Some weeks ago we were talking about the beautiful specimens of Loggerhead Turtle that very often liven up our trips in Fuerteventura and we also commented on the existence in our island of an ambitious project aiming to bring back this specimen into the Canary Islands, which disappeared from our coasts 300 years ago, The Turtle Project. The Island Council of Fuerteventura, the Environment Department, the Biosphere Reserve and a group of volunteers have been working on this project, which has two basic lines of action, from 2006.
Reintroducing the Loggerhead Turtle
Some data confirm that sea turtles bred some years ago in Majorera coasts, but we suppose that the strong pressure exerted by the man on the coast made this species stop coming to lay their eggs here.
The Turtle Project intends to reintroduce the Loggerhead Turtle in the Canary Islands, more specifically in Fuerteventura, aiming to settle again a population of this species that, over time, will breed on the beaches of the Archipelago. With this purpose, they are requesting Cape Verde to give them a population of these turtles. The beach of Cofete has been considered, for several reasons, as the perfect site for the development of this project. In Cape Verde, in the island of Boa Vista, they have been studying the population of Loggerhead Turtles for several years, and one of the results of this study is that these turtles don’t always breed in the right place, and because of that, in some occasions the 80% of the eggs can be lost. It is precisely these eggs that Cape Verde is giving this project, trying not to jeopardise the population they have in that Archipelago.
Two turtle nurseries were set up in Fuerteventura, one in Playa de Cofete and another one in Morro Jable. The eggs were placed in Cofete and the first hatching was a complete success, which turns Cofete into an ideal habitat for the development of nests.
Once the eggs have hatched the new born turtles are moved to the nursery in Morro Jable, known as Cape Verdean “Sodade” (homesickness). In this place the little turtles are looked after and fed — about approximately one year— with the aim of their reaching the necessary development to release them, increasing their possibilities of getting ahead once they are free, as newborn turtles are really vulnerable. After the first year it’s time to release them.
The Loggerhead Turtle is characterised for always breeding on the same beach they were born, so it’s expected that fifteen years later, when they reach their maturity, they will come back and breed on Cofete beach, witness of their creation. This is the aim of the project, as if these turtles breed on our coasts they will repopulate the archipelago over the years. But in order to achieve a complete success of this ambitious project our cooperation is necessary, not just the one from institutions. As we said in our previous article, this is a slow reproductive rate species, as not only do the females reach their sexual maturity between the age of 15 and 33 but they only lay eggs every two or three years. Moreover, once the eggs hatch very few of them become adults. For this reason, adding to the scarcity of beaches to nest the fact that many specimens die tangled in fishing nets, asphyxiated in the trawls, trapped in plastics waste… it’s considered that The Loggerhead Turtle is an endangered species.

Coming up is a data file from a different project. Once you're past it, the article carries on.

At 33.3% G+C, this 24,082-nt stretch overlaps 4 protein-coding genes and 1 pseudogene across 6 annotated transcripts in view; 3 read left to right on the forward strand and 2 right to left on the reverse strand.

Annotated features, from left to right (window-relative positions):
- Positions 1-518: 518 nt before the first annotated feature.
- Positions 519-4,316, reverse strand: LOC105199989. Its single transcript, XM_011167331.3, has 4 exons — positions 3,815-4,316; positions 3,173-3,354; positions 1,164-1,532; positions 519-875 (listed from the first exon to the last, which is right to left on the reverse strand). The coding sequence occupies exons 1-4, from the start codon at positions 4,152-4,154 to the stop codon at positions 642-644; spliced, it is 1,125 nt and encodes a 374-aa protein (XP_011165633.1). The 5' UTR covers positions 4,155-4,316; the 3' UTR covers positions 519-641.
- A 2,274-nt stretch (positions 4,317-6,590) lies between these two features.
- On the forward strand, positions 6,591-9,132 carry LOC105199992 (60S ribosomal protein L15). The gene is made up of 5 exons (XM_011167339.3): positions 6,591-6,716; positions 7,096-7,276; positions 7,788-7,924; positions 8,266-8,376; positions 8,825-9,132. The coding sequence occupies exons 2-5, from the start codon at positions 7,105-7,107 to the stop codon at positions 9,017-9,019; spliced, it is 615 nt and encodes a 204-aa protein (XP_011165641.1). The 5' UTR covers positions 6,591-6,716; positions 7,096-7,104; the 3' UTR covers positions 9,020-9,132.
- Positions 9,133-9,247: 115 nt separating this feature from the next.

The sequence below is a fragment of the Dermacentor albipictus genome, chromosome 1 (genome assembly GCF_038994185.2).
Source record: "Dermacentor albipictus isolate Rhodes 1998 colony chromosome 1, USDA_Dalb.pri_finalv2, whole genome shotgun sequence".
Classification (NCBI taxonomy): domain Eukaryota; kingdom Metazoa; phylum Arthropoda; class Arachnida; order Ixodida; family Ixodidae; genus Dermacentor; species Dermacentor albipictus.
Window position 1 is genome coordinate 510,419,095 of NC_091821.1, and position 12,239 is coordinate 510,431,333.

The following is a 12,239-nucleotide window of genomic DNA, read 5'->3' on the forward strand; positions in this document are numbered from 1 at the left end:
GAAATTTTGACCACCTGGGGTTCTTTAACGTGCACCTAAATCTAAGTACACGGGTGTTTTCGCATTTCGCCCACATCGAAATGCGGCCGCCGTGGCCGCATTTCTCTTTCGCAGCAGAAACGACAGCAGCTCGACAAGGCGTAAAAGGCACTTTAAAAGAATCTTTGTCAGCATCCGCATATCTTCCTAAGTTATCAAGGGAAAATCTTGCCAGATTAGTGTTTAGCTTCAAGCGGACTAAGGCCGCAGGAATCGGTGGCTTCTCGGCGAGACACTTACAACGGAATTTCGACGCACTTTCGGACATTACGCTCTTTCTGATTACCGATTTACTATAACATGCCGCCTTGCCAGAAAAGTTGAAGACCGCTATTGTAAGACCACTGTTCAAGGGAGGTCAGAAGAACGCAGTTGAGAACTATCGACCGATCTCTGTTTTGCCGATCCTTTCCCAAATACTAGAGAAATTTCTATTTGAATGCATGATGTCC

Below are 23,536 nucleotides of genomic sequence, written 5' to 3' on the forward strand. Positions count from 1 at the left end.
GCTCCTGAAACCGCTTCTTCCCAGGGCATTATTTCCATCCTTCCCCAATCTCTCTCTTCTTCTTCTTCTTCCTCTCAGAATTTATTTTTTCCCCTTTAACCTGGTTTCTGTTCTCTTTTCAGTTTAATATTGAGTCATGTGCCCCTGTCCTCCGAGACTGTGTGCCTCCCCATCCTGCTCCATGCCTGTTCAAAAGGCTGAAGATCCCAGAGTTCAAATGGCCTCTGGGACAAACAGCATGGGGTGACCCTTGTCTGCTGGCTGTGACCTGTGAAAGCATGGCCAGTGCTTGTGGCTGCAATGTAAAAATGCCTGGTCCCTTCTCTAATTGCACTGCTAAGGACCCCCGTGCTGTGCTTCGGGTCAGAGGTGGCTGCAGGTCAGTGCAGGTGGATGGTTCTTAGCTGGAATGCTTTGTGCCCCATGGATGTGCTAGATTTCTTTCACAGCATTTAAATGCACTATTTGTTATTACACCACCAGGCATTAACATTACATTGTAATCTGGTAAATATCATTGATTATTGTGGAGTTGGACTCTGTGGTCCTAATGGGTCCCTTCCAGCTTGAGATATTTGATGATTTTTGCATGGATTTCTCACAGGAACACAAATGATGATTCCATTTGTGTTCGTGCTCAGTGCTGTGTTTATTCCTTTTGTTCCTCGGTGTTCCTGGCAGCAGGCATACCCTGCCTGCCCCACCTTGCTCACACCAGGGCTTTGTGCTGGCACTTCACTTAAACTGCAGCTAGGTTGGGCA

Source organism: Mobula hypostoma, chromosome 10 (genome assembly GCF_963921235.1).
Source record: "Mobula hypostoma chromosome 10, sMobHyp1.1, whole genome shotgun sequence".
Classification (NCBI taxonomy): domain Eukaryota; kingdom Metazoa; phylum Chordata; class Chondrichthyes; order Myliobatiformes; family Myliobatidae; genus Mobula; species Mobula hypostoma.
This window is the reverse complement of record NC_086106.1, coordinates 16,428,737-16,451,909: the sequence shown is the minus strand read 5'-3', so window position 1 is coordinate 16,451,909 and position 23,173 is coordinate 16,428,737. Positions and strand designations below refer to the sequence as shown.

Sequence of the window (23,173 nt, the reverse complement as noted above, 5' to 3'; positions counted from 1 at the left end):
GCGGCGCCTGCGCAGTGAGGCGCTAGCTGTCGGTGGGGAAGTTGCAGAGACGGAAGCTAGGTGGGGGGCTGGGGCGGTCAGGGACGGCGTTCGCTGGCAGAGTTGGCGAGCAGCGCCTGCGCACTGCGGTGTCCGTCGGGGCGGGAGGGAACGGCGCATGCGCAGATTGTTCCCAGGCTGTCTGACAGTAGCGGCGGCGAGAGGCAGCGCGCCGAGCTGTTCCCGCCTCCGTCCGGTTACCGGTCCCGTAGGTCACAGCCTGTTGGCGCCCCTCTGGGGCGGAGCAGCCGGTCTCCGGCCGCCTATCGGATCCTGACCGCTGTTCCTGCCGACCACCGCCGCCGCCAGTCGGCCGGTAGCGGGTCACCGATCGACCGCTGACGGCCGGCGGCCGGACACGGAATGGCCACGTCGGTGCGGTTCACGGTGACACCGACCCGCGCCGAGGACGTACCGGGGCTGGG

Although we haven’t been able to move out eggs from The Cape Verde to Fuerteventura for some years, the Island council states that the hatching of eggs on Cofete beach is about to start again, thus aiming to increase the possibilities of success of this project.
Within the Turtle Project there is a second line of action: that of recovering and healing injured turtles, where institutions as well as a group of volunteers who have invested their time in this project are working on the reintroduction of these turtles. It’s necessary that all of us contribute to this recovery, alert on seeing an injured turtle so it can be rescued, healed and release again into the sea… Just today we have had the chance to witness how a young specimen of Loggerhead Turtle, after having been recovered and healed, has been released in Grandes Playas, Corralejo, by environmental agents —landscape that we enjoy in our trips in Fuerteventura—. We leave you with the pictures we have taken of this beautiful turtle and we encourage you to be alert and contribute to this ambitious project…
We also encourage you to enjoy the sea and, hopefully, in the company of these turtles; we can assure than on countless occasions in our trips in Fuerteventura you can see them float on the surface in order to take the sun they need to increase their body temperature as they, as reptiles, must thermoregulate.